In 1959, his wife Mary died of a heart attack. The artist was confused and devastated, grief interfered with his work. In 1961, he married again, his wife was Molly Penderson, who worked as a teacher before retiring. Norman Rockwell was keenly interested in politics, and one day Dwight David Eisenhower himself invited him to Washington for a reception.
In 1970, the master was awarded the Presidential Medal of Freedom.
In 1959, his wife Mary died of a heart attack. The artist was confused and devastated, grief interfered with his work. In 1961, he married again, his wife was Molly Penderson, who worked as a teacher before retiring. Norman Rockwell was keenly interested in politics, and one day Dwight David Eisenhower himself invited him to Washington for a reception. In 1970, the master was awarded the Presidential Medal of Freedom.
Despite the big buzz, Norman Rockwell remained extremely humble and always led a simple life. In the waning days, he confessed that the secret to longevity lies in work. Each new picture was an interesting adventure: Norman looked forward to the future with hope, never looked back and did not lose his humor.
The most famous paintings by Norman Rockwell
The works of Norman Rockwell are small but vivid stories that tell about the life of the American hinterland. In his works, the author demonstrates the perfect version of the world, full of warmth, devotion and kindness. Among the best paintings by Norman Rockwell:
- Rosie the Riveter (1943) is a cultural icon of the United States. The heroine of the picture contributes to the victory, but at the same time hard work for her is not a reason to give up femininity.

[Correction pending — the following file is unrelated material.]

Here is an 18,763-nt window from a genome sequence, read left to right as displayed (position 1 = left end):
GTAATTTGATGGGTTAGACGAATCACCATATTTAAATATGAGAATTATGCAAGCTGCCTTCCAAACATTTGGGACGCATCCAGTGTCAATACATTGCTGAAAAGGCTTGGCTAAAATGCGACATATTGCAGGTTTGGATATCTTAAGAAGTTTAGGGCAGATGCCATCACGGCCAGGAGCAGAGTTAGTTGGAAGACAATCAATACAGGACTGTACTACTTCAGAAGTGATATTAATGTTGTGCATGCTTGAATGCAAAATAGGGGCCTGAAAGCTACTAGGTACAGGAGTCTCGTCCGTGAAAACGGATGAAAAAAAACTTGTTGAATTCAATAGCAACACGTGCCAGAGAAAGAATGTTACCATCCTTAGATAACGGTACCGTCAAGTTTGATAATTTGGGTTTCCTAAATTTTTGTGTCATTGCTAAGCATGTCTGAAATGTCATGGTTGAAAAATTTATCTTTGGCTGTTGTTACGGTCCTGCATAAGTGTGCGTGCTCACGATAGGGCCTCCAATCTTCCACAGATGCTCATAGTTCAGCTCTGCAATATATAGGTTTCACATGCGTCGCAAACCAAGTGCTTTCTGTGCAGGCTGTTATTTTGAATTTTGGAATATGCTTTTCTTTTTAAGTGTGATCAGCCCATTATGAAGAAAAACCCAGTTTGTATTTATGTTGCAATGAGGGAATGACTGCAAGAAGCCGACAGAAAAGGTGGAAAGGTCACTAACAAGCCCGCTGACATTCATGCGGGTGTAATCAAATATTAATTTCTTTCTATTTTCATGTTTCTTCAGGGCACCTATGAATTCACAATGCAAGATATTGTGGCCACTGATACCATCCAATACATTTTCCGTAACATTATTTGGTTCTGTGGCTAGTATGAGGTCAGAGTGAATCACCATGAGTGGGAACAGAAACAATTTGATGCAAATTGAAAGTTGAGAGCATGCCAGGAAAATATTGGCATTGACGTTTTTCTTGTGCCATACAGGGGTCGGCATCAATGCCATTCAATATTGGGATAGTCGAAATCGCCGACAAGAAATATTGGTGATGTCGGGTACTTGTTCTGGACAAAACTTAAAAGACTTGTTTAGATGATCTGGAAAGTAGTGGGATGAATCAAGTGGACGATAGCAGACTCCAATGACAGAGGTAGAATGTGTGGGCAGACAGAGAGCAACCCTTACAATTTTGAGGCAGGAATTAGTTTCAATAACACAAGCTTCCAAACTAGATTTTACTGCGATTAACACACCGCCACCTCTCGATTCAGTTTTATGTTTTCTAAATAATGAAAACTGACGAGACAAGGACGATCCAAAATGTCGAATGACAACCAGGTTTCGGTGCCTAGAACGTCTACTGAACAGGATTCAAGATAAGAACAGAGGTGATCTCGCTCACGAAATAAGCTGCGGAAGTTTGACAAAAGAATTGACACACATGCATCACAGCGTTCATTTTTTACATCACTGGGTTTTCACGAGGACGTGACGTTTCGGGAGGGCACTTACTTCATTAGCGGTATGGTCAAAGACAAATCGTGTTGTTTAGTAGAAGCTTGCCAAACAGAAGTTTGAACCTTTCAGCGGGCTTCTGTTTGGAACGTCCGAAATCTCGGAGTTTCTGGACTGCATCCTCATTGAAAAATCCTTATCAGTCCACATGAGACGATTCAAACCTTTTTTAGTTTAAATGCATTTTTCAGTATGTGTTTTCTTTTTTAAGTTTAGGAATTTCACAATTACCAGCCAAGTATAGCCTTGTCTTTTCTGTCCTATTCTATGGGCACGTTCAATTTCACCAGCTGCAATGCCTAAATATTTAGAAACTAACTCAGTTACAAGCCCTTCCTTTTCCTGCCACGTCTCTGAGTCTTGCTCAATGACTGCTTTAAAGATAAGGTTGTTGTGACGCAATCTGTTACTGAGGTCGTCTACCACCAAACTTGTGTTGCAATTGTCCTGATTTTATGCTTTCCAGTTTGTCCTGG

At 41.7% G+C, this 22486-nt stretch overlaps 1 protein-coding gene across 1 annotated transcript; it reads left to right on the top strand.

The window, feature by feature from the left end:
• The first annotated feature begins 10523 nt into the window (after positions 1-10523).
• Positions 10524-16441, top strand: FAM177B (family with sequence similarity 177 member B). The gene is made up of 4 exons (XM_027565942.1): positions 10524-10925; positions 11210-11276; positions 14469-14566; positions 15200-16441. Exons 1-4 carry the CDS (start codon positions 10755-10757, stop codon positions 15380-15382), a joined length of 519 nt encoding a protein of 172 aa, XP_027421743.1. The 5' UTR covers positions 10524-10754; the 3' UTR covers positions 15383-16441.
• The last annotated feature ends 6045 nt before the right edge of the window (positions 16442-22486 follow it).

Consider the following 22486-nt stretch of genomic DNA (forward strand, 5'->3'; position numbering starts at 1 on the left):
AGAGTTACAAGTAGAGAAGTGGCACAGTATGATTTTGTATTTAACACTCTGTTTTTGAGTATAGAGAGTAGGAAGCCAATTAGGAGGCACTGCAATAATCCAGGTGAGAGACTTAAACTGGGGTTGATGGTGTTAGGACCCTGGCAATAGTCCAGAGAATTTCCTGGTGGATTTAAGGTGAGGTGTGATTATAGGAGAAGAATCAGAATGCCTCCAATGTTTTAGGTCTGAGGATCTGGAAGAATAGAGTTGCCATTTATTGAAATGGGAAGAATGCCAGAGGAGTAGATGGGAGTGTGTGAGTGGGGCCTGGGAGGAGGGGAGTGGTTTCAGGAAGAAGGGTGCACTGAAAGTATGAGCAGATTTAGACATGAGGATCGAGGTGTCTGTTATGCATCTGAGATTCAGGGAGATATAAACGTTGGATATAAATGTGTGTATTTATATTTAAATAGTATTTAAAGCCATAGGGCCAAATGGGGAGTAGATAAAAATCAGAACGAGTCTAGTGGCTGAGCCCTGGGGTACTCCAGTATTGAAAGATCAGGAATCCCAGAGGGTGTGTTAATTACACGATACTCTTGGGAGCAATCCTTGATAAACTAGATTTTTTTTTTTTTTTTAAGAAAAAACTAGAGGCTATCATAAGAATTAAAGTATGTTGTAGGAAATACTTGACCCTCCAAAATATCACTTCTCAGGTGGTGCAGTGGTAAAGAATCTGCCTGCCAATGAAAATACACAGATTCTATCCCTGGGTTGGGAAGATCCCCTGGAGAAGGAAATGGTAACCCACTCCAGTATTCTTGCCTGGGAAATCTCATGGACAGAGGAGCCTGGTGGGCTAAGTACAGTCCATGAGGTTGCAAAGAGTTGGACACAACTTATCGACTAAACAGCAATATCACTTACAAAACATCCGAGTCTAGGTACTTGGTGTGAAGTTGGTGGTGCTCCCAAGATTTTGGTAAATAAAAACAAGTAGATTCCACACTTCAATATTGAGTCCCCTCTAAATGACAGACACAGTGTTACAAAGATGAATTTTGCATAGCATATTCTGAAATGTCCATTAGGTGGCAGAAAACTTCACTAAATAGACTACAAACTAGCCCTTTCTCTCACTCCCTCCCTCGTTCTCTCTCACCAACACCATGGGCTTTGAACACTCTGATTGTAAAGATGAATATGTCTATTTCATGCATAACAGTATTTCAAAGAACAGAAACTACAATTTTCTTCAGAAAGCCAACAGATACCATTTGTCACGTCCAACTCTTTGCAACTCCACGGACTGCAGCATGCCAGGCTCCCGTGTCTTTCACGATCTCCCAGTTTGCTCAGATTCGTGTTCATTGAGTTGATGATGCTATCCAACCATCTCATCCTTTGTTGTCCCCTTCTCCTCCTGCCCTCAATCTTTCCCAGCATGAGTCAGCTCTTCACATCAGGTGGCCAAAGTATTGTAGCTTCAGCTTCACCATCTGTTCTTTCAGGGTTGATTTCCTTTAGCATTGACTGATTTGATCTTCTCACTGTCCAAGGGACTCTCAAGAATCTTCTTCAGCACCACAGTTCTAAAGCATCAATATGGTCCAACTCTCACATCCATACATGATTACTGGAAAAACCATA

- “Table Prayer” (1951) is a film that conquered the American public. She appeared on the cover of The Saturday Evening Post on November 24, 1951. Later, readers chose her as the best image in the entire history of the publication. In 2013, “Table Prayer” was sold at Sotheby’s for 46 million, the buyer remained unknown.
- “The Girl with a Black Eye” (1953) the girl’s shining eyes make it clear that she won the fight. Now the bully is fearlessly waiting to catch up with the headmaster.
- “The Fugitive” (1958) a little tomboy who ran away from home, surrounded by touching care. A policeman talks to him in a fatherly way, urging him to return to his parents; the bartender listens with a good-natured smile to the boy.
- “The problem we all live with” (1964) the viewer seems to be watching from the crowd for Ruby Bridges, a black student of the “white” school. The girl is accompanied by bodyguards.
George Walton Lucas said that as a child, Rockwell’s illustrations had a magical effect on him. Now he collects pictures of his favorite artist. The famous filmmaker donated half a million dollars to the Norman Rockwell Museum in Stockbridge. Another devoted fan of Norman’s work is Steven Allan Spielberg, who, together with Lucas, organized an exhibition of works by the master from his private collections.